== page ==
Our home near Seattle was just up the street from a big park, and on a couple occasions, Ash took Twigs out for a walk on a little leash. On one such walk, while I was holding Twigs’s leash, he suddenly darted straight away from me and towards some underbrush! The leash caught him, of course, but he was running so fast that it actually yanked him right off the ground and flipped him over. (He was fine, albeit just as surprised as we were!)
(On another walk, Twigs stood right in front of Ash and made a huge myeehhhh up at them, clearly indicating that he was Done With Outside For Now. Poor baby. Ash picked him up, wrapped him in their sweatshirt, and held him until we got home. He really knew how to say exactly what he was thinking.)
Twigs played the typical cat games as well, when he felt like it — he might join in when we were playing string with Pearl, or teleport into the room when the laser pointer came out. One of the last things Twigs played with was a tiny mouse toy, ripped and with its stuffing pouring out. He sometimes liked to carry them around, roll around on the floor fighting them, then carry them somewhere else and do it again. He had a surprising ferocity with toys at times: wild eyes and incredibly quick pounces! It made me appreciate all the more how gentle he was with cats and people.
Once in a great while he’d play fetch, repeatedly bringing the same toy (or twist-tie or something) back to Ash’s feet so they could toss it and he could pounce it again. I even have an old video of Twigs playing chase: Ash would dash down the hallway, Twigs would dart after them with an intensely serious expression, Ash would yelp that Twigs “caught” them, and then they’d run down the hallway the other way. I don’t think any other cat we’ve had has really done that! They’ll run away from us, but not try to chase us around.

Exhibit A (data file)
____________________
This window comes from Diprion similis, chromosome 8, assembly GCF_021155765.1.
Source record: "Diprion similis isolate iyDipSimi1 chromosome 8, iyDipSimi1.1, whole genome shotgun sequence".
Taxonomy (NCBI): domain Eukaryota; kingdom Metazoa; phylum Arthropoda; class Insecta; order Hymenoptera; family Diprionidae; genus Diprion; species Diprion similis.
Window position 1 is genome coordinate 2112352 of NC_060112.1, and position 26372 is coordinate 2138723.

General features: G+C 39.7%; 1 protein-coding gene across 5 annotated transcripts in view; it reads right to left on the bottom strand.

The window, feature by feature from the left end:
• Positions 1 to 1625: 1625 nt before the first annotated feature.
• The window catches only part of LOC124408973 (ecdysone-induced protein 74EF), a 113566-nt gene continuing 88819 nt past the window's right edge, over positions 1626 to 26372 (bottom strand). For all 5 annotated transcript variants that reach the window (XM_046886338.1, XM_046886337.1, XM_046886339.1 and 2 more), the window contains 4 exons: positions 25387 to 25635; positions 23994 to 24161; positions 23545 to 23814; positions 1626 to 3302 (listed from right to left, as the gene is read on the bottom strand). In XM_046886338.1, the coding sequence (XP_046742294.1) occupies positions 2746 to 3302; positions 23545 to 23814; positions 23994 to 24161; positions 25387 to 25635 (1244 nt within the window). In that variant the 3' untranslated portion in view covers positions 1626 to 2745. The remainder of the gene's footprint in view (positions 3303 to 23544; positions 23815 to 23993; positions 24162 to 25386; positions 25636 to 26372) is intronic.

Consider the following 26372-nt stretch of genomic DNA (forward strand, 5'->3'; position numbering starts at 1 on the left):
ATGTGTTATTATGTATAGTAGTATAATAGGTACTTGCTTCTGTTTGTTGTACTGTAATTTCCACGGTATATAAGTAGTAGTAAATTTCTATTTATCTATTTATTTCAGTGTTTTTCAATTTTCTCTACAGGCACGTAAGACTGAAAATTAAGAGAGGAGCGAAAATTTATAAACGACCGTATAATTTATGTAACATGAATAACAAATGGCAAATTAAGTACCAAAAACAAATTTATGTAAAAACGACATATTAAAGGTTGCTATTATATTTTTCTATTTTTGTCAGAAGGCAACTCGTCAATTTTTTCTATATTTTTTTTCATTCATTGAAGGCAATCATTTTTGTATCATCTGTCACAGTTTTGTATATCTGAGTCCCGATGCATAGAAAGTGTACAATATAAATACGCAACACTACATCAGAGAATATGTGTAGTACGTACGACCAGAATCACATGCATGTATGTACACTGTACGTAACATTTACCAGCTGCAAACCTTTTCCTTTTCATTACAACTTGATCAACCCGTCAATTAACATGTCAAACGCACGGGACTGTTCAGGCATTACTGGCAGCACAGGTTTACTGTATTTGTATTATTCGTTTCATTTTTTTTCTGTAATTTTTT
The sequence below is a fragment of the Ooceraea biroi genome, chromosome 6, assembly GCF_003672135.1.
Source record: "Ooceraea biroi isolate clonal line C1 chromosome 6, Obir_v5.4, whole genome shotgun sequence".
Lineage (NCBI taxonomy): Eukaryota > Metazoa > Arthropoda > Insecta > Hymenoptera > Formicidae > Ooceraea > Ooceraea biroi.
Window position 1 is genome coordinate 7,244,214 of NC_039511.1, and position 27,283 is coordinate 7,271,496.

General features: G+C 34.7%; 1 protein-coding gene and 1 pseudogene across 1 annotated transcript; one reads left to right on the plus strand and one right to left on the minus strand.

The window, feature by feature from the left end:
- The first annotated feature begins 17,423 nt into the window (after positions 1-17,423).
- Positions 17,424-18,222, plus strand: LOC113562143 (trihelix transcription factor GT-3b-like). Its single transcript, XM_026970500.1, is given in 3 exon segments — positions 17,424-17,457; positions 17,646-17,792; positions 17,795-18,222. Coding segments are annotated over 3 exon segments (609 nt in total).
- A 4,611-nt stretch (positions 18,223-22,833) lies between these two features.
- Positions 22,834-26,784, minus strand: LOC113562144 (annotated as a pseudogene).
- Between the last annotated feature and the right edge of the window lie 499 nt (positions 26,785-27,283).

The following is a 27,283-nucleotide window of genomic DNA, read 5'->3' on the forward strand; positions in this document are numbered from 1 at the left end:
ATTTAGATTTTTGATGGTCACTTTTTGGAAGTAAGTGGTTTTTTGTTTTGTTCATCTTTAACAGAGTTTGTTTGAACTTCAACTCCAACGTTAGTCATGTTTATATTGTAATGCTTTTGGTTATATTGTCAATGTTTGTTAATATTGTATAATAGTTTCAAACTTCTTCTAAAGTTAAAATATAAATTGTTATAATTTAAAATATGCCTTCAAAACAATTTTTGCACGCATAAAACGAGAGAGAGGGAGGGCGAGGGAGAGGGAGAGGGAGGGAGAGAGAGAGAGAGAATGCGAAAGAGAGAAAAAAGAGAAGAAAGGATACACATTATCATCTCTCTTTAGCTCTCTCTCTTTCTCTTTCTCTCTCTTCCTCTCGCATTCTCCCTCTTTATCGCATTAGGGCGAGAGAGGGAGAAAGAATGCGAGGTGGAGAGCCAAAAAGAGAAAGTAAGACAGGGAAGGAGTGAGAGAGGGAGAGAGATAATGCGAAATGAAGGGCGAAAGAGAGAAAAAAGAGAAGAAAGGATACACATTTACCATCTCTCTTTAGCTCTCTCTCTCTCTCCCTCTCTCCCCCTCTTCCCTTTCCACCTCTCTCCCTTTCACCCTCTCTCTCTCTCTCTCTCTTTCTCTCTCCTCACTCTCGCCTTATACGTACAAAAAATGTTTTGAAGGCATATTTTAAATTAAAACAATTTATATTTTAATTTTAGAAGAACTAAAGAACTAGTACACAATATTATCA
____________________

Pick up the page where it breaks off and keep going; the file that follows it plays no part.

(Ash put fantasy “Luneko” versions of all our cats in NEON PHASE, a little game we made a few years ago, and I was struck by how Branch Commander Twig’s personality was so serious, when Twigs struck me as mostly lighthearted and friendly. But then, I suppose Twigs was very serious — about being lighthearted and friendly.)
I can’t tell what effect this has had on the other cats. They were all friendly with Twigs. Do they wonder where he is? Do they, too, assume he’s out of sight somewhere? Are they grieving? Will they grieve later?
The other cats got to saw Styx’s body, but Twigs died elsewhere. We have no way to tell them what happened to him. They just have to… guess? After living their whole lives with him? That sucks.
I think they’ve been more affectionate over the past week or so. Or they might be cuddling more because it’s getting colder. Or I might be paying more attention to them. Hard to say.
They do seem to be expanding their roles to fill Twigs’s niche. Napoleon, best known for spending almost all his time alone, has come and hung out on the couch — virtually unheard of. Anise and Cheeseball are, well, fighting each other instead of both fighting Twigs — but they’re starting fewer fights with Pearl. Pearl, who has had absolutely no tolerance for Anise since we left Vegas, has spent whole nights asleep next to him without making a fuss.